One key challenge for the Albany Park Workers Center and any similar program is that its impact (number of workers served and earnings) depends on the resources that are available to market the program to employers. Workers who are not hired within a few days of showing up at the hiring hall will become discouraged and leave. Just as any ecosystem has a carrying capacity, programs that have found a certain market niche and employer base will rarely be able to expand without a substantially increased investment in marketing to new groups of employers. Therefore, organizations seeking to implement a similar program must beware of the nonprofit starvation cycle (Gregory and Howard, 2009) and continually invest in marketing in order to ensure a successful program.
The Center occupies a unique market space as an alternative to street corner hiring sites and domestic worker hiring agencies. Employers are primarily homeowners who are looking for support with maintenance, landscaping, moving, or house cleaning. They are attracted by the ease of contracting a worker from the Center, since the center offers a support system and guarantee of quality that street corner hiring sites and bulletin boards do not.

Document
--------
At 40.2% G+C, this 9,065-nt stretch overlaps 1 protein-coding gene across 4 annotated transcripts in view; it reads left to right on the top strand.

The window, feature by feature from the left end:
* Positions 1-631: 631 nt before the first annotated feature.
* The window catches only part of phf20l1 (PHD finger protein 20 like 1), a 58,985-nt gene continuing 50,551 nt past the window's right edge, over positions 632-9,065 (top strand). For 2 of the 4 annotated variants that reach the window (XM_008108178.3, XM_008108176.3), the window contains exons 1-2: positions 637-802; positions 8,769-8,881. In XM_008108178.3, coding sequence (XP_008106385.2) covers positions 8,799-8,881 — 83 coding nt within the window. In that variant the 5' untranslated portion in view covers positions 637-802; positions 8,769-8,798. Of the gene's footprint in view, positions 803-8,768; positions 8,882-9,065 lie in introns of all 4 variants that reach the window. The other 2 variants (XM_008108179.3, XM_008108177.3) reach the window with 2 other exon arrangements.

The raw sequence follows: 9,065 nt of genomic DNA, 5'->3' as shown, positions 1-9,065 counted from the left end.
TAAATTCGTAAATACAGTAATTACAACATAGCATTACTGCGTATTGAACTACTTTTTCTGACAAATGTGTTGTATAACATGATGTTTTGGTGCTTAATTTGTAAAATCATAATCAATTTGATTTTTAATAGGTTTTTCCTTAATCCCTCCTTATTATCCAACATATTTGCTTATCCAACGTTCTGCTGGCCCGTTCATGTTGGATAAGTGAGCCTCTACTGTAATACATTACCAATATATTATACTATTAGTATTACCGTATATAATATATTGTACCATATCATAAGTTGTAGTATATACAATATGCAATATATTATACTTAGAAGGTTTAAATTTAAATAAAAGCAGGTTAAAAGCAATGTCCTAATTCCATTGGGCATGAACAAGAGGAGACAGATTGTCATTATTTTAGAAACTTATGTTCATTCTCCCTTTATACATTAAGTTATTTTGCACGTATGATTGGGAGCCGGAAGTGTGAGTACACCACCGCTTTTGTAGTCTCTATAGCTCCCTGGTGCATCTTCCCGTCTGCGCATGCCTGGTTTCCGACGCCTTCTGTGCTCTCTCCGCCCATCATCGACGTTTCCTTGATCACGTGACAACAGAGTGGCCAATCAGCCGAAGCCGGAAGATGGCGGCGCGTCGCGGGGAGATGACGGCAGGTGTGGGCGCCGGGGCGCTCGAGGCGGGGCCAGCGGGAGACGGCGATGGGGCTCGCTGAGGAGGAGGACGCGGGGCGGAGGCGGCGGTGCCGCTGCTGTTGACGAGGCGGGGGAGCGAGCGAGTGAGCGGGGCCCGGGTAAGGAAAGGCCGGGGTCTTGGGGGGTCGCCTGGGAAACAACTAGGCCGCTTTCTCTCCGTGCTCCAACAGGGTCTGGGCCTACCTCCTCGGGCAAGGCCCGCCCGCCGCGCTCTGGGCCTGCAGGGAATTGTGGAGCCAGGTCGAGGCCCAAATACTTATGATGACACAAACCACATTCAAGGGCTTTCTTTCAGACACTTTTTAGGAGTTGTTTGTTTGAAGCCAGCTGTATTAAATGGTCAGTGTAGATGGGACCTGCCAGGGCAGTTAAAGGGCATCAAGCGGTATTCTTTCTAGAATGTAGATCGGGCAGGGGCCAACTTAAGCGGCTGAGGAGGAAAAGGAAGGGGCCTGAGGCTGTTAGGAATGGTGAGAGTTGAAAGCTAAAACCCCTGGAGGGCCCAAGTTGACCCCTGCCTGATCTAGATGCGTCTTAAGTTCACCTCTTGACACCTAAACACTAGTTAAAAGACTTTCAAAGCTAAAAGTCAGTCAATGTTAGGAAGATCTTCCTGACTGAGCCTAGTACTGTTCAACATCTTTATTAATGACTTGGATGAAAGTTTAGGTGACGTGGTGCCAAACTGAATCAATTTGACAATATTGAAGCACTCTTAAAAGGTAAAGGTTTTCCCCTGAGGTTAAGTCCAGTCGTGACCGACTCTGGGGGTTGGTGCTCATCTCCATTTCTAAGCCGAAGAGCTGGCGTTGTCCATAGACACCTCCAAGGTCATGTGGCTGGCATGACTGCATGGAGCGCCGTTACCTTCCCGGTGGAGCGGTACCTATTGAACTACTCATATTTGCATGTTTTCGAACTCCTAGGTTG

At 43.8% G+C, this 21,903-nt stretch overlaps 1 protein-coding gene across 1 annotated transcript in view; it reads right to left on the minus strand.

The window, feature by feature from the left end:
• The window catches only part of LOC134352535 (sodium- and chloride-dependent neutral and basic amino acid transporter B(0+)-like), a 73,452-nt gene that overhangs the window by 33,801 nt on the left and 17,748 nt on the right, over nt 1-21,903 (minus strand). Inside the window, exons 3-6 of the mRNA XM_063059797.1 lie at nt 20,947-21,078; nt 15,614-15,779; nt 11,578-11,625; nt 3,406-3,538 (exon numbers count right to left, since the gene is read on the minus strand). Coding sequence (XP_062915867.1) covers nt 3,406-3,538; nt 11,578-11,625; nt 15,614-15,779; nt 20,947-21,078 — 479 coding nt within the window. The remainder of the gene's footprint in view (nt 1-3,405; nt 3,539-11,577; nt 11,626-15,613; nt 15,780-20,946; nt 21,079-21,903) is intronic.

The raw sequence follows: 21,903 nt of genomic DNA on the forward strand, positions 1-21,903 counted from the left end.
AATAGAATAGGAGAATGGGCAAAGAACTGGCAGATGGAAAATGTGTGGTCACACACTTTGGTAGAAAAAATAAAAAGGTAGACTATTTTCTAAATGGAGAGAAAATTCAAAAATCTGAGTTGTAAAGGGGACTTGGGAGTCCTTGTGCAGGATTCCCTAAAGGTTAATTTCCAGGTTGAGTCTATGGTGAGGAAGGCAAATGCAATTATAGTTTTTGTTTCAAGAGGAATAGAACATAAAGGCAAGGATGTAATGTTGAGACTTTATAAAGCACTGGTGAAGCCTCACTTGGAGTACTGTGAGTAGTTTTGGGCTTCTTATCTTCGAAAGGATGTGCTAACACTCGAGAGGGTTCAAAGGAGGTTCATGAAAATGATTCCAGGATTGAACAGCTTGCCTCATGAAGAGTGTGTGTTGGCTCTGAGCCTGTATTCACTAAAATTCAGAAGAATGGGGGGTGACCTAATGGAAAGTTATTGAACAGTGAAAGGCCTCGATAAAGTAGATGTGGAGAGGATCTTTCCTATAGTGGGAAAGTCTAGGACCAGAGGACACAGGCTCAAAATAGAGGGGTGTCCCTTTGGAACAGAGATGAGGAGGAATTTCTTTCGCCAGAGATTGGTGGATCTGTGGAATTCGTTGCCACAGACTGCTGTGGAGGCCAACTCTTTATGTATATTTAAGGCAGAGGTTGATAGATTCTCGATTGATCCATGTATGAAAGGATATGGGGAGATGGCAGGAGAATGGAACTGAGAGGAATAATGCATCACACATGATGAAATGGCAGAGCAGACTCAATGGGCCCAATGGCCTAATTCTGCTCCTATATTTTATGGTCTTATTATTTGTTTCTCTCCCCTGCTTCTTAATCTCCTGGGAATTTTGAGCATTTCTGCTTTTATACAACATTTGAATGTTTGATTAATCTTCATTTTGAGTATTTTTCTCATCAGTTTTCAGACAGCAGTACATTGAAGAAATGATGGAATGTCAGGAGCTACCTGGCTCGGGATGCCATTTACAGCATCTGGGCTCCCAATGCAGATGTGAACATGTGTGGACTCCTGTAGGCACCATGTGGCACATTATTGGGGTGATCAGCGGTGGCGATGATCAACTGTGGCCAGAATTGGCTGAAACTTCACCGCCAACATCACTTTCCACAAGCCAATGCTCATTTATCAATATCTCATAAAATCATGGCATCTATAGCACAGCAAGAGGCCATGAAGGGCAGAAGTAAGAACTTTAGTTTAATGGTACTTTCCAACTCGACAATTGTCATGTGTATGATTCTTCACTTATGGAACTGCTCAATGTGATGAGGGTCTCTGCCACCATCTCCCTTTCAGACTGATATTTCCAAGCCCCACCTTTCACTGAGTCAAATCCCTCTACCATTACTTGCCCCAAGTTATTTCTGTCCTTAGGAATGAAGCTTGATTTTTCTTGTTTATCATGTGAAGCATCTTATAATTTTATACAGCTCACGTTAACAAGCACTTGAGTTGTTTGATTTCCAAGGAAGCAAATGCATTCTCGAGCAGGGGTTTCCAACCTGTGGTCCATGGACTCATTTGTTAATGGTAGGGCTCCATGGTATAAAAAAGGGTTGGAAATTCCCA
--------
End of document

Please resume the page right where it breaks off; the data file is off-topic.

Many also turn to the Center because they want to be ethical employers. Homeowners are increasingly aware that employment in informal sectors is fraught with legal and ethical issues; that domestic worker agencies provide little of the fees they charge to the workers themselves; and realize that workers do not have the expertise needed to navigate employment law. The Workers Center’s collective wage rates and lawyer-reviewed contracts offer them a solution and guarantee that workers in their home are receiving fair pay.